As usual, I can’t let this go. The main question in arguments about a Hall of Fame lies in our varying notions of what criteria to follow.
Bon Jovi were, and are, massively popular. They are key figures in the emergence of pop metal. They have stayed true to their basic sound over the years, while also making small moves outside that comfort zone, such as the country version of “Who Says You Can’t Go Home,” which made the top of the country charts.
Still … and I’m trying to be fair, here, but I’m admittedly not a fan … Bon Jovi’s status as Hall of Fame nominees seems to lie first in their popularity, second in their consistency over a long career, and third as exemplars of pop metal. I’d argue that #1 and #3 are variants of the same thing, in that the “pop” in pop metal led to the genre’s popularity (yes, I know that sounds circular) … by removing some of the rough edges of metal and prettifying the visual image, pop metal bands like Bon Jovi were perfect for MTV. And consistency isn’t necessarily a good thing, if it means your eleventh album is as mundane as your fourth.
Donovan is also a first-time nominee. I can’t be trusted here, either, since I was a fan of Donovan in my formative years. I don’t know that Donovan succeeds in any of the three “Bon Jovi” items listed above … he was popular in his prime, but never as much so as Bon Jovi, his consistency was erratic (i.e. he was not particularly consistent), and if he is considered an exemplar of a particular genre (not sure he is), it’s some version of fey hippie folk, which is regarded at least as poorly as pop metal amongst critics.
But Donovan was much more than a fey hippie folkie, not that there’s anything wrong with that (he is said to have been a big influence on Nick Drake). A lot of that image was brought on by Donovan himself, I think … he never shied away from that “Atlantis” feel. But it’s very reductive.
When he first began recording, Donovan was called a Dylan clone, and he was famously dismissed by Dylan himself in Don’t Look Back (I appreciate that there are other readings of that scene, but to me, when Dylan sings “It’s All Over Now, Baby Blue” while smiling sarcastically at Donovan, dismissal is the best description of what is happening). A listen to Donovan’s first albums, however, shows that he was far more influenced by British folk than by Dylan … of course, everyone was influenced by Dylan at that point, but, to use an obvious example, Donovan recorded several paeans to fellow Scot Bert Jansch over the years. And subsequent Donovan albums showed a much broader range than, say, Bon Jovi would demonstrate. I’d argue that there are at least three clear periods in Donovan’s 60s output, with British Folk being the common strain.
After the initial British Folkie run, Donovan teamed up with Mickie Most for his most productive period. Many of the songs that are still remembered from this time are far from the stereotypical Donovan-as-mellow-folkie. Jazz-pop arrangements, emergent psychedelia (Donovan was a favorite of early FM underground radio DJs), and hot studio musicians (most notably John Paul Jones and, in a couple of instances, Jones’ future Led Zep buddy Jimmy Page), mixed together with a “Swinging London” ambience, resulted in an entirely different kind of music from the days of “Catch the Wind”: “Sunshine Superman,” “Mellow Yellow,” “Hurdy Gurdy Man,” “Barabajagal.” Much of the Mellow Yellow album reflected the London of the times (“Sunny South Kensington”).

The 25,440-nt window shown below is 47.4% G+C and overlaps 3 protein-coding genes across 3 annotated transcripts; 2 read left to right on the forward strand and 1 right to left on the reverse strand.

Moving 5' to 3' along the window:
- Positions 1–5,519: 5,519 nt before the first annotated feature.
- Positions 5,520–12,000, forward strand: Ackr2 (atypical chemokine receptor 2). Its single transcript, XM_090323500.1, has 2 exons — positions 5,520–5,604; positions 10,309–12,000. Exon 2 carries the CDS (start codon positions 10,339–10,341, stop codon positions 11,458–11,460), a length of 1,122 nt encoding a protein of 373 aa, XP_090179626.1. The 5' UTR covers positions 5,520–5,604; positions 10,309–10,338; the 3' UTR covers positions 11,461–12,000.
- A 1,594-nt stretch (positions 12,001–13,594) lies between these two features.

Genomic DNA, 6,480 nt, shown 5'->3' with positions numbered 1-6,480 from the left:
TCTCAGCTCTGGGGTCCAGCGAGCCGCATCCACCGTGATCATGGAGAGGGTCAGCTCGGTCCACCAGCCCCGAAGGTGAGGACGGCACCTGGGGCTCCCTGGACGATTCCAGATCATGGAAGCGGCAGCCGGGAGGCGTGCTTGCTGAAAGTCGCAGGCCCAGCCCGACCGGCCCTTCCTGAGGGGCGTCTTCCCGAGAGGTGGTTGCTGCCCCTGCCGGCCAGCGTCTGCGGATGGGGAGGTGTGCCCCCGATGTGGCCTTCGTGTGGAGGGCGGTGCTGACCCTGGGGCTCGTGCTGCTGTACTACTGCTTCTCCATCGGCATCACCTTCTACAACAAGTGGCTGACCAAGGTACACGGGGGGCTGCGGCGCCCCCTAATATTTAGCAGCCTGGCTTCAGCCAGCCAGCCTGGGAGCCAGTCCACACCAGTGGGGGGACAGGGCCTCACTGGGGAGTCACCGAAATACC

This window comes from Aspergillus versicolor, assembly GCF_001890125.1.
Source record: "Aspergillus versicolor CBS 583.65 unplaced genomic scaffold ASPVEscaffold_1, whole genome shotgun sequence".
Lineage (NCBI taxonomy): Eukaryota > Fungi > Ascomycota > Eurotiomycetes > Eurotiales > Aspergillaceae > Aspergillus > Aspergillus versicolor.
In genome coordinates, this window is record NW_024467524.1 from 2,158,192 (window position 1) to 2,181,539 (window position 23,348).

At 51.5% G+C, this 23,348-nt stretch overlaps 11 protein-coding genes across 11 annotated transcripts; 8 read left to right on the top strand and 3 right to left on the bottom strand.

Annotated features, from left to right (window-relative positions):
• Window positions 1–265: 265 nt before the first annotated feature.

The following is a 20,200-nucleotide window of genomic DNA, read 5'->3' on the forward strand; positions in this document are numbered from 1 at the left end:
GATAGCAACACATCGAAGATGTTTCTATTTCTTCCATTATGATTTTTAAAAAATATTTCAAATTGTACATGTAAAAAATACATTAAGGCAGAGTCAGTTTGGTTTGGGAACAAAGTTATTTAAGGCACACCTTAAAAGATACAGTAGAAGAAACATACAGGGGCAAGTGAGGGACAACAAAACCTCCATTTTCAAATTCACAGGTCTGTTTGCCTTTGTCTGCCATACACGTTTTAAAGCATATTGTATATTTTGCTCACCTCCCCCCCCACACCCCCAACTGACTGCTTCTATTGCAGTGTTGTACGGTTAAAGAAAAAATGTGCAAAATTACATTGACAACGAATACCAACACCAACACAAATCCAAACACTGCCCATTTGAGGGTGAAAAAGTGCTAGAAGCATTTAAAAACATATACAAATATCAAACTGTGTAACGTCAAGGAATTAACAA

Meanwhile, there was the blend of psychedelia and folk that marks what we commonly think of as “Donovan” … A Gift From a Flower to a Garden, a double-LP with hippie-ish lyrics and folkie music, and an entire second album (For Little Ones) filled with fairy tales, is the standard here.
That album was followed up by Barabajagal, arguably his last good album, and one which showed the ways his various approaches were perhaps becoming overwhelming. The British folk was still around, while the title cut, the most rocking song of his career, saw Donovan leading the Jeff Beck Group. But then there was the hippie stuff … “Happiness Runs” was a lovely combination of folk and hippie, but “I Love My Shirt” is Exhibit #1 in what was wrong with that era:
Do you have a shirt that you really love,
One that you feel so groovy in?
You don't even mind if it starts to fade,
That only makes it nicer still.
I love my shirt, I love my shirt,
My shirt is so comfortably lovely.
That these lyrics were set to an irresistible jazz-folk arrangement and sing-a-long chorus only made it worse.
All is forgiven, though, if you go back to Donovan’s greatest song, “Season of the Witch.” Here was the scary side of hippie life, with ominous music (and excellent guitar work by Donovan), as atmospheric as anything the Doors ever recorded:
When I look over my shoulder
What do you think I see?
Some other cat looking over
His shoulder at me
And he's strange, sure is strange
You've got to pick up every stitch
You've got to pick up every stitch, yeah
Beatniks are out to make it rich
Oh no, must be the season of the witch
Donovan continues to make music, although I lost interest after the 60s. But, if we’re talking Hall of Fame, we’ve got an artist who was important in multiple genres, with hits in all of them, who was deeper than his reputation would suggest. Against that, there’s Bon Jovi, mega-popular in one genre, where their reputation is accurate, in a what-you-see-is-what-you-get fashion. I don’t know if I’d put Donovan in the Hall of Fame, but I sure think he has a better case than Bon Jovi.